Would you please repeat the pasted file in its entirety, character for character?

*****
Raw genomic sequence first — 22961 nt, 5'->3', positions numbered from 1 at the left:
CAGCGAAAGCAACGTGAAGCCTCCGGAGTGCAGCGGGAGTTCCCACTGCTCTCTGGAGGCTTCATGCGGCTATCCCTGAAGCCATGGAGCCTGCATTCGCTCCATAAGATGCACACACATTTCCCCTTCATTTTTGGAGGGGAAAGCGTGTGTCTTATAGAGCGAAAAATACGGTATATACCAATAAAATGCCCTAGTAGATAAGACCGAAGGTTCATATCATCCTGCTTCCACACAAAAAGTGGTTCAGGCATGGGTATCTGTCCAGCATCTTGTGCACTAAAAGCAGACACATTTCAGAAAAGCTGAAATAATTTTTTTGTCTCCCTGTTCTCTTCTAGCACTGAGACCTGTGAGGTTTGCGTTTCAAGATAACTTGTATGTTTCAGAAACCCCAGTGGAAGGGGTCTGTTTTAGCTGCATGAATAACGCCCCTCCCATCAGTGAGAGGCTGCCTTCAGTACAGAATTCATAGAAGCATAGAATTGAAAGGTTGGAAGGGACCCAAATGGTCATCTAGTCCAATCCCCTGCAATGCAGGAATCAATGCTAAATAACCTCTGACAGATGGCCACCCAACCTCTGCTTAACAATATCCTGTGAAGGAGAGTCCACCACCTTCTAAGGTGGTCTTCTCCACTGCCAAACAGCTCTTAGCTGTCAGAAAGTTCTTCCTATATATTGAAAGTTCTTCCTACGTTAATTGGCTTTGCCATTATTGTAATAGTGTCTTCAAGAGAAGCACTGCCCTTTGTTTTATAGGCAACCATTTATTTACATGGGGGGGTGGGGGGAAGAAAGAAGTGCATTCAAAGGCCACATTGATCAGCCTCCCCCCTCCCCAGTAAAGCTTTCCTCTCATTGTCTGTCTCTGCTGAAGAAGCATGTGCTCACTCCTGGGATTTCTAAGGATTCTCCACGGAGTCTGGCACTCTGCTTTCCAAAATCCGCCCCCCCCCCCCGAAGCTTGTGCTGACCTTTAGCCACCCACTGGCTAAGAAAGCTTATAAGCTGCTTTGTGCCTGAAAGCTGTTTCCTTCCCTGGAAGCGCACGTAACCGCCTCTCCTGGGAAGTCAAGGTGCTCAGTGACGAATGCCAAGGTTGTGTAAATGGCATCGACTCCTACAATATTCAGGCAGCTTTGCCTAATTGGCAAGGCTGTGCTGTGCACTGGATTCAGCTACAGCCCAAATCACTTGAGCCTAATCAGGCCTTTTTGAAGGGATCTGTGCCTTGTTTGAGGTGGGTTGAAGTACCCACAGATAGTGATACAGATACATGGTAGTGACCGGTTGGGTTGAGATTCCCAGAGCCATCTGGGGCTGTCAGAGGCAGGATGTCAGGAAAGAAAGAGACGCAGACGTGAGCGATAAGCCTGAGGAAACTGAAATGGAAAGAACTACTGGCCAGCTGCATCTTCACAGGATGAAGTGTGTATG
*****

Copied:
Raw genomic sequence first — 22961 nt, 5'->3', positions numbered from 1 at the left:
CAGCGAAAGCAACGTGAAGCCTCCGGAGTGCAGCGGGAGTTCCCACTGCTCTCTGGAGGCTTCATGCGGCTATCCCTGAAGCCATGGAGCCTGCATTCGCTCCATAAGATGCACACACATTTCCCCTTCATTTTTGGAGGGGAAAGCGTGTGTCTTATAGAGCGAAAAATACGGTATATACCAATAAAATGCCCTAGTAGATAAGACCGAAGGTTCATATCATCCTGCTTCCACACAAAAAGTGGTTCAGGCATGGGTATCTGTCCAGCATCTTGTGCACTAAAAGCAGACACATTTCAGAAAAGCTGAAATAATTTTTTTGTCTCCCTGTTCTCTTCTAGCACTGAGACCTGTGAGGTTTGCGTTTCAAGATAACTTGTATGTTTCAGAAACCCCAGTGGAAGGGGTCTGTTTTAGCTGCATGAATAACGCCCCTCCCATCAGTGAGAGGCTGCCTTCAGTACAGAATTCATAGAAGCATAGAATTGAAAGGTTGGAAGGGACCCAAATGGTCATCTAGTCCAATCCCCTGCAATGCAGGAATCAATGCTAAATAACCTCTGACAGATGGCCACCCAACCTCTGCTTAACAATATCCTGTGAAGGAGAGTCCACCACCTTCTAAGGTGGTCTTCTCCACTGCCAAACAGCTCTTAGCTGTCAGAAAGTTCTTCCTATATATTGAAAGTTCTTCCTACGTTAATTGGCTTTGCCATTATTGTAATAGTGTCTTCAAGAGAAGCACTGCCCTTTGTTTTATAGGCAACCATTTATTTACATGGGGGGGTGGGGGGAAGAAAGAAGTGCATTCAAAGGCCACATTGATCAGCCTCCCCCCTCCCCAGTAAAGCTTTCCTCTCATTGTCTGTCTCTGCTGAAGAAGCATGTGCTCACTCCTGGGATTTCTAAGGATTCTCCACGGAGTCTGGCACTCTGCTTTCCAAAATCCGCCCCCCCCCCCCGAAGCTTGTGCTGACCTTTAGCCACCCACTGGCTAAGAAAGCTTATAAGCTGCTTTGTGCCTGAAAGCTGTTTCCTTCCCTGGAAGCGCACGTAACCGCCTCTCCTGGGAAGTCAAGGTGCTCAGTGACGAATGCCAAGGTTGTGTAAATGGCATCGACTCCTACAATATTCAGGCAGCTTTGCCTAATTGGCAAGGCTGTGCTGTGCACTGGATTCAGCTACAGCCCAAATCACTTGAGCCTAATCAGGCCTTTTTGAAGGGATCTGTGCCTTGTTTGAGGTGGGTTGAAGTACCCACAGATAGTGATACAGATACATGGTAGTGACCGGTTGGGTTGAGATTCCCAGAGCCATCTGGGGCTGTCAGAGGCAGGATGTCAGGAAAGAAAGAGACGCAGACGTGAGCGATAAGCCTGAGGAAACTGAAATGGAAAGAACTACTGGCCAGCTGCATCTTCACAGGATGAAGTGTGTATG